This is the power of Lean problem solving, illustrated (eventually) by a Six Sigma Black Belt:

  • Go to the actual place (get away from the statistic software and go the actual intersection, which they did originally, but not really)
  • Observe with your eyes (really observe carefully and deeply)
  • Talk to the people involved (could they have interviewed some accident victims who might have both said “but I had the green light!”?)

Maybe this is using the benefit of hindsight… but did it really require lots of data collection and time and discussion to discover the source of the problem?

Did this really require Six Sigma? Was this really such a hard problem?

What was the cost of the two weeks spent with the statistical analysis and data collection? “Five serious accidents” occurred in the two weeks people were standing there collecting data instead of really seeing the problem with their own eyes. These are five serious accidents that could have been avoided had this been solved faster.

The author didn't follow his own advice in this case study, it seems:

“…requirement of a good Six Sigma project, that we have a hard problem that others have tried to solve but failed, has been satisfied. If there were a reasonable known solution available, the city should implement it first before considering a Six Sigma project.”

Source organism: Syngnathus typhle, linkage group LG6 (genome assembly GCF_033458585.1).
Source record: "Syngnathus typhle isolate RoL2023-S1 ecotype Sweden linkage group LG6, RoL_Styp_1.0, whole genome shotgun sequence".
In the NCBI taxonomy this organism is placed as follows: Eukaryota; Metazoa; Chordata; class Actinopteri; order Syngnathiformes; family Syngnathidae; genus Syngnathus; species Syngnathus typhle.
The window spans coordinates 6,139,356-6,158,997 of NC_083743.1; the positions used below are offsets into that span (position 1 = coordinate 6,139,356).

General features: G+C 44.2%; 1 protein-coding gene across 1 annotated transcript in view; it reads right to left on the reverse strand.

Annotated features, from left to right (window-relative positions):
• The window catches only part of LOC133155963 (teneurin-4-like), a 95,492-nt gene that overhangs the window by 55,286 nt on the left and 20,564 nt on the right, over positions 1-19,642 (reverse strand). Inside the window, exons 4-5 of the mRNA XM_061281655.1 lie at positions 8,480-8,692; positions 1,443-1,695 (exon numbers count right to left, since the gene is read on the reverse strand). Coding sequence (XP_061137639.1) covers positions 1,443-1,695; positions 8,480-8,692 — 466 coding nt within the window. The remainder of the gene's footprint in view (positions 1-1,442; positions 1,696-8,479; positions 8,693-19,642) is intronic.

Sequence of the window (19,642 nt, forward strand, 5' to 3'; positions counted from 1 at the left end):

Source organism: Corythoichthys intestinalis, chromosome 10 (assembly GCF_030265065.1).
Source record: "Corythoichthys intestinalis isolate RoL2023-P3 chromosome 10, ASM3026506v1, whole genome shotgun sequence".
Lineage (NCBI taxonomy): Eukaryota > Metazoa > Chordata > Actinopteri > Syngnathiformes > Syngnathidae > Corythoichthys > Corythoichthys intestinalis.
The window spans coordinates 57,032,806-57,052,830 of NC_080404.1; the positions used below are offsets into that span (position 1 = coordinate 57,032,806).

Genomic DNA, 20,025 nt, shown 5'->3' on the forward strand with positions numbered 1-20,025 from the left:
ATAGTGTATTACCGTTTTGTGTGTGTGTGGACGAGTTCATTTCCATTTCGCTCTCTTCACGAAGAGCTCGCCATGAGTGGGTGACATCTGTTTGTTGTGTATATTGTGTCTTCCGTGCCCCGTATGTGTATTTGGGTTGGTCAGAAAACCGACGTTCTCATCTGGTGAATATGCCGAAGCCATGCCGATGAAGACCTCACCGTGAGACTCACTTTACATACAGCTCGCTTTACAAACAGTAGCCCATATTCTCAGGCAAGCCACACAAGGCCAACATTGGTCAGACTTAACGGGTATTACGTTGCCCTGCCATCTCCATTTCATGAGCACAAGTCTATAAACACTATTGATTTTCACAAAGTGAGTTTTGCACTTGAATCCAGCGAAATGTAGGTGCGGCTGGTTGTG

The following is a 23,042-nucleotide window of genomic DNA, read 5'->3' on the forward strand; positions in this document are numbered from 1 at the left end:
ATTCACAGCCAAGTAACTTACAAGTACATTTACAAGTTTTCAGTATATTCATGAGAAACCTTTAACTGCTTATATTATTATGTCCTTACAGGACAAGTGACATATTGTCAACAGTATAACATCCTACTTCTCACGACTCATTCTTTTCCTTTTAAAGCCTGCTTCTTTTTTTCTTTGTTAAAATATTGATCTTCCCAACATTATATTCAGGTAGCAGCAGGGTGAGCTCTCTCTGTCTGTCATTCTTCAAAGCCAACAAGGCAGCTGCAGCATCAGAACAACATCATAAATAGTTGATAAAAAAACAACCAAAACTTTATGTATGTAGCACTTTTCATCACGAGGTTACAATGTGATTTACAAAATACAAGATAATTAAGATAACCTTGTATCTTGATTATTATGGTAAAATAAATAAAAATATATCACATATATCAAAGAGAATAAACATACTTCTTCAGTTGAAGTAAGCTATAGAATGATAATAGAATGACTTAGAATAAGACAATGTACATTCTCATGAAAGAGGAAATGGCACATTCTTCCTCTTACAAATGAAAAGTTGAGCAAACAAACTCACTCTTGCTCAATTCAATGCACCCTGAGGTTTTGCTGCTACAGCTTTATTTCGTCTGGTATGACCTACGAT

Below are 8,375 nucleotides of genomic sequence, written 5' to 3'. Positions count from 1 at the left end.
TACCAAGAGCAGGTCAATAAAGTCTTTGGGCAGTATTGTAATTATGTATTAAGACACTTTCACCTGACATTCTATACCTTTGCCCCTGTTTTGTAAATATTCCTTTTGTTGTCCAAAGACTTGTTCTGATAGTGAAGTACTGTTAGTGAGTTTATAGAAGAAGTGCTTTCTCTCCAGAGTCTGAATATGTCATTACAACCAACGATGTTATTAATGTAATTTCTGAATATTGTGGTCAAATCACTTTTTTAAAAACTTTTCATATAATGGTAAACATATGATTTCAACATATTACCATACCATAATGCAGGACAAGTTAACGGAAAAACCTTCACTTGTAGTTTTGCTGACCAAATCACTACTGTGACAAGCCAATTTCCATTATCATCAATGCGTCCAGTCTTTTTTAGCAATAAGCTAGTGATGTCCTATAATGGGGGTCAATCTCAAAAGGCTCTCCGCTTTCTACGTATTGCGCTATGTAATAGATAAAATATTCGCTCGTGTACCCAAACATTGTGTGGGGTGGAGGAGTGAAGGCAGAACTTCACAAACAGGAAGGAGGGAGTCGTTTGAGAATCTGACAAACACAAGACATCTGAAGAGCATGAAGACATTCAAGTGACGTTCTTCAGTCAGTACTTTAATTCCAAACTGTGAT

In the case study, the city council says the problem had been around for a long time and they've talked about it… yet they jumped right to the more complex Six Sigma approach.

I guess there are many ways to solve a problem.  I'm not opposed to the statistical methods that are part of Six Sigma.  I'm in general agreement with Toyota when they say it's great to give everybody training in the “seven basic QC tools,” but they don't have formal Six Sigma people or “belts.”

Six Sigma is incredibly helpful for really complicated problems.

But, what I *am* opposed to is inaccurate definitions of Lean that tend to come from “Lean Sigma” folks (like “Lean is just about speed and efficiency”).

I'm also against overly-complicated and slow problem solving methods that relies too much on experts and math when your feet and your eyes would suffice.

It makes me think of the famous Taiichi Ohno quote:

 “Data  is, of course, important in manufacturing,” he often remarked, “but I place greatest emphasis on  facts.”

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Mark Graban